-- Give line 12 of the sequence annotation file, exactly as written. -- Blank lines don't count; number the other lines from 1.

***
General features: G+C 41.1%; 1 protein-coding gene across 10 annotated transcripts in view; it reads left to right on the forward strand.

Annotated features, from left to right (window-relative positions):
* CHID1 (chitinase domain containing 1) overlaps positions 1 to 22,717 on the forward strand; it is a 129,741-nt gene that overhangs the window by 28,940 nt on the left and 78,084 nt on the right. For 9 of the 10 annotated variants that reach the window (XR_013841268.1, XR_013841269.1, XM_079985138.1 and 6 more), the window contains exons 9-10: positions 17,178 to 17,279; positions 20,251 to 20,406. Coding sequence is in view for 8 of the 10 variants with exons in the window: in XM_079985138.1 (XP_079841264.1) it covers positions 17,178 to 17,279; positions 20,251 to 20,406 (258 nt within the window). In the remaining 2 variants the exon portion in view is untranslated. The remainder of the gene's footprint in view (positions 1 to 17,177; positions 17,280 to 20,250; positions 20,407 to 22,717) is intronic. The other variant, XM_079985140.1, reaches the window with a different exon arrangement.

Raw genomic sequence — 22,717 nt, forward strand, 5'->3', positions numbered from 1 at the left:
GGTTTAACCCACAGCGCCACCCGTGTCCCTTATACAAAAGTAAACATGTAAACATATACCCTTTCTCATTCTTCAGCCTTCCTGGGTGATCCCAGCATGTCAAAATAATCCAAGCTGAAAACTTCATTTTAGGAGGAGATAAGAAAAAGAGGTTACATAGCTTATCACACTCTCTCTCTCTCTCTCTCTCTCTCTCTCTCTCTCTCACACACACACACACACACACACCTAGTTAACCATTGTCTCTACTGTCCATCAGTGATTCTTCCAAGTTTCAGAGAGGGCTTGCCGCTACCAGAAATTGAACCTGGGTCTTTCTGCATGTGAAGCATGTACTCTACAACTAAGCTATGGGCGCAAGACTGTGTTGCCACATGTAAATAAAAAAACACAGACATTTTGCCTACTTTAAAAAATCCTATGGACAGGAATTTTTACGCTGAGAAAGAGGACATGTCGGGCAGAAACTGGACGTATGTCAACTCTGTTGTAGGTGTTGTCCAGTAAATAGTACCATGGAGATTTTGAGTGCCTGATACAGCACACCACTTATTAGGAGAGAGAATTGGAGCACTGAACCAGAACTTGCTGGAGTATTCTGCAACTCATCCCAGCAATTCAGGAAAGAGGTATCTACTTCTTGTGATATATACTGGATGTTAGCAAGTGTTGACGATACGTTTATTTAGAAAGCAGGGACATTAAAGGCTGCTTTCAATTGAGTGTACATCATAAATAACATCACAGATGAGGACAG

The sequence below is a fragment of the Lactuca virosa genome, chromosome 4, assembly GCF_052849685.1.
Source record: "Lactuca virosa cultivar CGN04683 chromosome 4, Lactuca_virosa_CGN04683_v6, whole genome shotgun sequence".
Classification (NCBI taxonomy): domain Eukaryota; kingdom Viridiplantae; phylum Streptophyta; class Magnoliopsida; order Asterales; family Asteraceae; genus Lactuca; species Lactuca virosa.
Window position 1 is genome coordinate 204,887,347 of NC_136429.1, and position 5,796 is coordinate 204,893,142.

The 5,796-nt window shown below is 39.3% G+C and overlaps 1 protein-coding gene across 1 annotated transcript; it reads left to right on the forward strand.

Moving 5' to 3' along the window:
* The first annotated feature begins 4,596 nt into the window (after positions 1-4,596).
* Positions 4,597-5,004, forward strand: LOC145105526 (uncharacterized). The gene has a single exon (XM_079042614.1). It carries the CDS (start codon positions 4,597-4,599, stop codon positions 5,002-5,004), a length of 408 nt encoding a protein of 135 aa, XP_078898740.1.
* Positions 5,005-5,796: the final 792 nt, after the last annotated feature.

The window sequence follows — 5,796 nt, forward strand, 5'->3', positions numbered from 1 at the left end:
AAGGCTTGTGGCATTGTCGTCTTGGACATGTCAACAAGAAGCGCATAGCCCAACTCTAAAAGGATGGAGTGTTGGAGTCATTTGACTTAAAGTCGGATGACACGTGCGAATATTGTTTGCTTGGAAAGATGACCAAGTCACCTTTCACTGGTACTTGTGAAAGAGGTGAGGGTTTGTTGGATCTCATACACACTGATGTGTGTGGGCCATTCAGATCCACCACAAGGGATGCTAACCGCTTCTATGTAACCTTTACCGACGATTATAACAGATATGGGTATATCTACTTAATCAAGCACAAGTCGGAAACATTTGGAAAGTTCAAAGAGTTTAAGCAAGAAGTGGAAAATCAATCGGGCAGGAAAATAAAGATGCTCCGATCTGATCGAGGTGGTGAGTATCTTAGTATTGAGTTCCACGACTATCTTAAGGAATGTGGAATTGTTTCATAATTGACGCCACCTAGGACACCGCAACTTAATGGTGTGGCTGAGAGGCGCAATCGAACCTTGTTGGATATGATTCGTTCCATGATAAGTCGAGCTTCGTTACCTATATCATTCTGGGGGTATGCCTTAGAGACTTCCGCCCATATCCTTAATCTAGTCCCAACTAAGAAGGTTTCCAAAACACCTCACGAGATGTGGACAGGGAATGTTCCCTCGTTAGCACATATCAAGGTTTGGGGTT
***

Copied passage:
* The first annotated feature begins 4,596 nt into the window (after positions 1-4,596).